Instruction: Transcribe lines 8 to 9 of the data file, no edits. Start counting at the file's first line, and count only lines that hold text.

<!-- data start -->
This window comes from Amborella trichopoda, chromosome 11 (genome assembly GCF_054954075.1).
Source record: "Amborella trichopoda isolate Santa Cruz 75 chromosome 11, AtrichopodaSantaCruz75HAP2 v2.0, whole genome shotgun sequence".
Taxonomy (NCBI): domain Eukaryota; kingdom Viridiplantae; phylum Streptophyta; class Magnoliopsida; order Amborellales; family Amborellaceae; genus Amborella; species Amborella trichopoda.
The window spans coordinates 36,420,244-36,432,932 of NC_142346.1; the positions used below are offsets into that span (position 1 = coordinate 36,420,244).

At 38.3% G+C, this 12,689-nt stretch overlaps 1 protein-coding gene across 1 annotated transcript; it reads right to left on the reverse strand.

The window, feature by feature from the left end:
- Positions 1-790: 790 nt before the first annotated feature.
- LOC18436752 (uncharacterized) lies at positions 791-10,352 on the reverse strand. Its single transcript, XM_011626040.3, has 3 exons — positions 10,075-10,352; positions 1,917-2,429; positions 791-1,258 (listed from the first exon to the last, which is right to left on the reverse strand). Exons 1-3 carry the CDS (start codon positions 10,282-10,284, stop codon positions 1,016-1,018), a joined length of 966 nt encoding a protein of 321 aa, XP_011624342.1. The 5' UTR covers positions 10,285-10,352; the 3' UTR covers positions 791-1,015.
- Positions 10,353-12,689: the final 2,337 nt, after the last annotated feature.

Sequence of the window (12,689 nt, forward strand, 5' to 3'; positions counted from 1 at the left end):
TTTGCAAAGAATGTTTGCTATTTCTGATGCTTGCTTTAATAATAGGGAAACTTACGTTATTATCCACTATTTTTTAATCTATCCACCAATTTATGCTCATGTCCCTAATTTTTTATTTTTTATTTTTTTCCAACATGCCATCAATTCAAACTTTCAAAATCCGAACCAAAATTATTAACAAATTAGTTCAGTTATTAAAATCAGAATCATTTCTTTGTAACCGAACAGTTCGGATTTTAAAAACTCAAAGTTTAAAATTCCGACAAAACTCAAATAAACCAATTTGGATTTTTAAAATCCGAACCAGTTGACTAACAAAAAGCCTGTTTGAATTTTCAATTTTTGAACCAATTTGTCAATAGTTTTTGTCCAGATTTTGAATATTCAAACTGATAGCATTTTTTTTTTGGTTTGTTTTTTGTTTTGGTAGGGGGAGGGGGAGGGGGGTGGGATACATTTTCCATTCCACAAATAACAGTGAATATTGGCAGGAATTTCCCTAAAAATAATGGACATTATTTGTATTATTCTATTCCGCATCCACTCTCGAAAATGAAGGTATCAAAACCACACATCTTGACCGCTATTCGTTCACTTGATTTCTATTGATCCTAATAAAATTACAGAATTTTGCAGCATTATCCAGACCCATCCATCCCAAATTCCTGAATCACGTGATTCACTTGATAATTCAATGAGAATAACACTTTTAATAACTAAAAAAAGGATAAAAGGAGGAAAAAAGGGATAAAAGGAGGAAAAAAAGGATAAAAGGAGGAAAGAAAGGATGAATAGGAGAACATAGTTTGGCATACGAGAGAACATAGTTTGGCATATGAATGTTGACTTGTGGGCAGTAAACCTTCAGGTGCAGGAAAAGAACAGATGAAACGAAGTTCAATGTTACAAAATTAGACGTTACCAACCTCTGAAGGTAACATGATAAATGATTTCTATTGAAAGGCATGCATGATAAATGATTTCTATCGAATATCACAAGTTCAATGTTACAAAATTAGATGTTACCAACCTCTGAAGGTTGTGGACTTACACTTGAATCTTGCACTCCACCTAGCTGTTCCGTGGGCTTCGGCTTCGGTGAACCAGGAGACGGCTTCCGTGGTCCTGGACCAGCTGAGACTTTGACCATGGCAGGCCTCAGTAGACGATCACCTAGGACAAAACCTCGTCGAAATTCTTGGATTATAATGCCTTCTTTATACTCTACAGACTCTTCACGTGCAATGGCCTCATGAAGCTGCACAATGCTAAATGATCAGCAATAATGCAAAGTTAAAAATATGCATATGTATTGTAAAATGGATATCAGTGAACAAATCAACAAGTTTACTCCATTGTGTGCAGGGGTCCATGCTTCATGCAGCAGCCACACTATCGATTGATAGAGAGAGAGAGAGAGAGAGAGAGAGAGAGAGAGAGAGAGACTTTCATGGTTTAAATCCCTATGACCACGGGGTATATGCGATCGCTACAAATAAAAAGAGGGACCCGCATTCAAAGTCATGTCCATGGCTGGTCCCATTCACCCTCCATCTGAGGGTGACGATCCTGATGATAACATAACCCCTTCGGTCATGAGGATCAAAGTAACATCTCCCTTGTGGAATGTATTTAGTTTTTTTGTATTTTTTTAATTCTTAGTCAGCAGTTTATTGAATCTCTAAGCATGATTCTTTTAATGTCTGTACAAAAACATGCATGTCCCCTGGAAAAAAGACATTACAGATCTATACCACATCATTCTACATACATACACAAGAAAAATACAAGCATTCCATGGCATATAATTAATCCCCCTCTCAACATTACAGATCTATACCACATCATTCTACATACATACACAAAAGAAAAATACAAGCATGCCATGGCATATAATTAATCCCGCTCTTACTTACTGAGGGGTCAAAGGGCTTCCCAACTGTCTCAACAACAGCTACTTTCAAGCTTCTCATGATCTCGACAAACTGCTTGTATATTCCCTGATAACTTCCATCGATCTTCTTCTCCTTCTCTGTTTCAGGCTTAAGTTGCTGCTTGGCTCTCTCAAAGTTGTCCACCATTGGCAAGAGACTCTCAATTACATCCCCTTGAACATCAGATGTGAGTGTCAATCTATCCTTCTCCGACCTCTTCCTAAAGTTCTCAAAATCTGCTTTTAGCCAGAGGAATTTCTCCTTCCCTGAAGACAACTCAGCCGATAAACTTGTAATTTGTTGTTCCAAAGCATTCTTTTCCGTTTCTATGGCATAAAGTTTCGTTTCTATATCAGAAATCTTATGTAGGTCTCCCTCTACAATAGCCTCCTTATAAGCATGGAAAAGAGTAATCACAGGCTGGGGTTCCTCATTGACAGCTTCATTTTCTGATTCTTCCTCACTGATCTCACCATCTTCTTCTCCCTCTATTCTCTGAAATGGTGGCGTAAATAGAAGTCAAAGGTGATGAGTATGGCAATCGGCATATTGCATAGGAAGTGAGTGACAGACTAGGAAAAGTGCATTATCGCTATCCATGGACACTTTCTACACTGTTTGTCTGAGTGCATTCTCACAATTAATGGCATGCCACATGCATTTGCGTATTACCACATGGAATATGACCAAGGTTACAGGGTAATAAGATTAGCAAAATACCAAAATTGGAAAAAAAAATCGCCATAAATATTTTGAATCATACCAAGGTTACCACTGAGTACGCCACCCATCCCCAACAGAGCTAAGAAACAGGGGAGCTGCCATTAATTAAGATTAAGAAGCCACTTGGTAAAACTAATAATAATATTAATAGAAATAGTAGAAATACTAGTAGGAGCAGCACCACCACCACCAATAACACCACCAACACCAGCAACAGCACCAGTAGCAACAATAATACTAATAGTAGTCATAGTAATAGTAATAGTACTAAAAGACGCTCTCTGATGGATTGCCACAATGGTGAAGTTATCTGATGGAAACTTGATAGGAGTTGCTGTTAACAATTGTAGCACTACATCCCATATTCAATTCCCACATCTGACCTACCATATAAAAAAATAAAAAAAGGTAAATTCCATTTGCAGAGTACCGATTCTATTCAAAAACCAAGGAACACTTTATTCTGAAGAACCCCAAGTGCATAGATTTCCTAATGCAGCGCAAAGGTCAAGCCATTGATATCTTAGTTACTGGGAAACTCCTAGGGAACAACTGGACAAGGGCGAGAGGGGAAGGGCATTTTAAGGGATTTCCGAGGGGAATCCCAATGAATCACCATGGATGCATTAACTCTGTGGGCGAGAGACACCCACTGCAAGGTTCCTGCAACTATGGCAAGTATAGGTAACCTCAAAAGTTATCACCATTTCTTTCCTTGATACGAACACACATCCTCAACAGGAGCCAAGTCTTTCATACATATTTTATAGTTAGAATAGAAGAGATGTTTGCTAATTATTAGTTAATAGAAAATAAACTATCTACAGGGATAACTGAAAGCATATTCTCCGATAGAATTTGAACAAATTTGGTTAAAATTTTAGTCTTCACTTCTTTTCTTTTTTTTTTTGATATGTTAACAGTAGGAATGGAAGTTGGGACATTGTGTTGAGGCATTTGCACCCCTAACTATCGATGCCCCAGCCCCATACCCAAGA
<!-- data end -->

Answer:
- LOC18436752 (uncharacterized) lies at positions 791-10,352 on the reverse strand. Its single transcript, XM_011626040.3, has 3 exons — positions 10,075-10,352; positions 1,917-2,429; positions 791-1,258 (listed from the first exon to the last, which is right to left on the reverse strand). Exons 1-3 carry the CDS (start codon positions 10,282-10,284, stop codon positions 1,016-1,018), a joined length of 966 nt encoding a protein of 321 aa, XP_011624342.1. The 5' UTR covers positions 10,285-10,352; the 3' UTR covers positions 791-1,015.
- Positions 10,353-12,689: the final 2,337 nt, after the last annotated feature.